Karl Reynolds: So as physical channels evaporate during lockdown, people have moved online. You can see segment by segment this growth across the board. Some a little bit more obvious than others, food and personal care. People now shop food, groceries online, maybe they won't go back to their old ways. Certainly, we're seeing record growth across all segments of e-commerce. As I said, that is going to bring more players into the market, barriers to entry within certain segments are low. People can set up a Shopify web shop in almost no time. They can get up and running. They can just drop shipping options. So. It will become more competitive moving forward.
Karl Reynolds: It's important to keep an eye on the market to see what your competitors are doing out there, what are they doing in terms of price promotions, those kind of things? If you are looking to monitor competitors to get an overview of the markets and see your price position, it's going to be very, very challenging to do that manually. One of the key reasons there is, we find on average, our clients have 300 competitors. Now that may seem like a huge number to some of you out there, and you may know a handful of companies that sell the majority of your inventory. That's great. Keep monitoring in those companies, but companies often or retailers often have a blind spot, so there could be another company that is selling or another competitor that is selling. Maybe only 10 percent of the same inventory is you. If those products are core to your business, if they're revenue drivers, traffic drivers, you're going to have serious problems if you don't keep an eye on them and they are cheaper than you.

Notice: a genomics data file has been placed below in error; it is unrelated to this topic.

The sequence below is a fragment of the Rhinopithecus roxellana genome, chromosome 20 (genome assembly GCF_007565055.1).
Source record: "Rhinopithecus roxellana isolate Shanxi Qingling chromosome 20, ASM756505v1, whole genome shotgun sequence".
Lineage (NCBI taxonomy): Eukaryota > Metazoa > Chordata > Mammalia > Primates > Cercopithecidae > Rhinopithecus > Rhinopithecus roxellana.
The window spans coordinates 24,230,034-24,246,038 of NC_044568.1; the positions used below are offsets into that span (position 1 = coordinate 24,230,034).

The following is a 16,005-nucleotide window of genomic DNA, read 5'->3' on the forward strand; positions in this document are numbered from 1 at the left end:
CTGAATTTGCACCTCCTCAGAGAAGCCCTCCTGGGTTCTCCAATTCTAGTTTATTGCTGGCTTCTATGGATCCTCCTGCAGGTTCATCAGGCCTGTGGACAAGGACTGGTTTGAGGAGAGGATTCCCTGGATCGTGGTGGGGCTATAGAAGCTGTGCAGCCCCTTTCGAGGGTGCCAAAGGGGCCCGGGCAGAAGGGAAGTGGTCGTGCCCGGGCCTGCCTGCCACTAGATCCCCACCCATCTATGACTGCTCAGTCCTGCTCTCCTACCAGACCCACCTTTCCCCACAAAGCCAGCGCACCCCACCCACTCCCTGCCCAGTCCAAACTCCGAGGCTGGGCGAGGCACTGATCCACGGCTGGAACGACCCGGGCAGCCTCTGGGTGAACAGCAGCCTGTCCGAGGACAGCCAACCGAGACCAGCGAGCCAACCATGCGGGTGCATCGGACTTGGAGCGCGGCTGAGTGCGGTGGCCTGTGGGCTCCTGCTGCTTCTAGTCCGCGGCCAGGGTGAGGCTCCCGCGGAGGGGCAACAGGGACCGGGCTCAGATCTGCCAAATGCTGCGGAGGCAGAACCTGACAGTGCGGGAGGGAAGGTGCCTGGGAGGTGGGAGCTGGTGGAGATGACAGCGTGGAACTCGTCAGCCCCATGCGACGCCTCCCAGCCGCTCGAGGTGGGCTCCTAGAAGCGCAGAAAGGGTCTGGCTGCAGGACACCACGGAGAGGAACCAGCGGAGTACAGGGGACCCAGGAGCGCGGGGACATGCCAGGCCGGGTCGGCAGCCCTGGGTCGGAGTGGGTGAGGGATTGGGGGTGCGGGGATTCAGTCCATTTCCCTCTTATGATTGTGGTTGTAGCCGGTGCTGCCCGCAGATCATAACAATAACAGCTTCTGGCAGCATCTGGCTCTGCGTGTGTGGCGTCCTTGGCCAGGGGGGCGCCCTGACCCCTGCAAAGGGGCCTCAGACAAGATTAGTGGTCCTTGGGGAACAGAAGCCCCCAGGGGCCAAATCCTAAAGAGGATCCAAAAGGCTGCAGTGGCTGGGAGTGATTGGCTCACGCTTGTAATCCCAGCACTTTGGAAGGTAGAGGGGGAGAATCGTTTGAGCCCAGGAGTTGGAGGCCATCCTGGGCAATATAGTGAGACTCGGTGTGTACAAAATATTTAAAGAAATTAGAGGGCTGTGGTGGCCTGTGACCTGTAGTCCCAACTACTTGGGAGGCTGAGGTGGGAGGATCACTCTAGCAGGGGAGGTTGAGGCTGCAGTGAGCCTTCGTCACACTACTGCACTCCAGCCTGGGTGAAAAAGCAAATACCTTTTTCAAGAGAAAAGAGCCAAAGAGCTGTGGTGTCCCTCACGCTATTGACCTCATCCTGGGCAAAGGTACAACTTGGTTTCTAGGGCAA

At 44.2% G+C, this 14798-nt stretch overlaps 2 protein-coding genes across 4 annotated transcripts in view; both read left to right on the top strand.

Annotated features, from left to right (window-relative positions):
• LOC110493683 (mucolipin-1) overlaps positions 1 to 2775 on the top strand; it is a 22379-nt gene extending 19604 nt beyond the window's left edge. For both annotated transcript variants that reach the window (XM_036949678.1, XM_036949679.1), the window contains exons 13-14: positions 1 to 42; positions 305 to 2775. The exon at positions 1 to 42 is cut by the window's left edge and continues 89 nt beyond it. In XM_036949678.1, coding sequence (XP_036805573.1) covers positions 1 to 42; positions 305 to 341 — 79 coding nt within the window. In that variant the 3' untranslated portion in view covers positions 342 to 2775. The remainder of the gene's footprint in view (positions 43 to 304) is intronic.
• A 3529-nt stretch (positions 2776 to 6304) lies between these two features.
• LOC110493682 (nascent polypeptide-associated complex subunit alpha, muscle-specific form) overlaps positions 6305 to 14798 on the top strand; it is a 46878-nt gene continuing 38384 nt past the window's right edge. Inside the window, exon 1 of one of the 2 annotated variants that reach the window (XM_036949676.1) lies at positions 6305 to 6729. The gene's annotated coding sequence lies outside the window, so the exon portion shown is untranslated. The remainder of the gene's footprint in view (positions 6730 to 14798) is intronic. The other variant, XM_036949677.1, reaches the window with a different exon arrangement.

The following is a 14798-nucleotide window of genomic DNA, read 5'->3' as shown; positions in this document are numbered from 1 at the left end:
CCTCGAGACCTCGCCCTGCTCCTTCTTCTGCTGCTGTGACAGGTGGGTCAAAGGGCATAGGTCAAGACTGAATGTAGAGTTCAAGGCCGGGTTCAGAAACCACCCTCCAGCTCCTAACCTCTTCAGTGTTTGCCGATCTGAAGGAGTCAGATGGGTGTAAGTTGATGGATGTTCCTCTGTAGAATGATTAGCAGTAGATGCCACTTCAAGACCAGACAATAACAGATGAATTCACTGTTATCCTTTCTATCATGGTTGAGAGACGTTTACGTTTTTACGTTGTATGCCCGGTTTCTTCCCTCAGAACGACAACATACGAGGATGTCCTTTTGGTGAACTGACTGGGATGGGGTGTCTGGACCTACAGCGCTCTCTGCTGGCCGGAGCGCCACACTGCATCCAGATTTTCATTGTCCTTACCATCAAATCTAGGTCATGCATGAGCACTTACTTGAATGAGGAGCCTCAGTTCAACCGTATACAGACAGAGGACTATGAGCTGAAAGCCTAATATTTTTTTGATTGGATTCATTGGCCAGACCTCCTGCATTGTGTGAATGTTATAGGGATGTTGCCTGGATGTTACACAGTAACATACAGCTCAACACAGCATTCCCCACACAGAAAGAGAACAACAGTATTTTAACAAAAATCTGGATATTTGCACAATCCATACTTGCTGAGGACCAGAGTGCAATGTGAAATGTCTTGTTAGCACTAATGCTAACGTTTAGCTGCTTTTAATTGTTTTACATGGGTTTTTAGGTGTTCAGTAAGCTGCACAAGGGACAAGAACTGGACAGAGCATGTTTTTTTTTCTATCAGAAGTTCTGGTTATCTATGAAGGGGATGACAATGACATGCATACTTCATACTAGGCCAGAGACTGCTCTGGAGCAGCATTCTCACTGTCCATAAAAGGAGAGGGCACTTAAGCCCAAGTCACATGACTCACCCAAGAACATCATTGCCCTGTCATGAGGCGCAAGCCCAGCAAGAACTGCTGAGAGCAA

Karl Reynolds: The transparency with somebody can hop online these days, search Google Shopping and be confronted with lots of different product, lots of different companies, all ranked on price, it's going to be an issue if you don't have an overview of all the competitors in the market. There's a lack of internal resources for companies to do this. Just imagine if you've got 100 products, tens of thousands of products across 300 competitors, even the biggest companies, the biggest brands are not going to have the internal resources to do that manually, to check every day, to check all those competitors on all those products.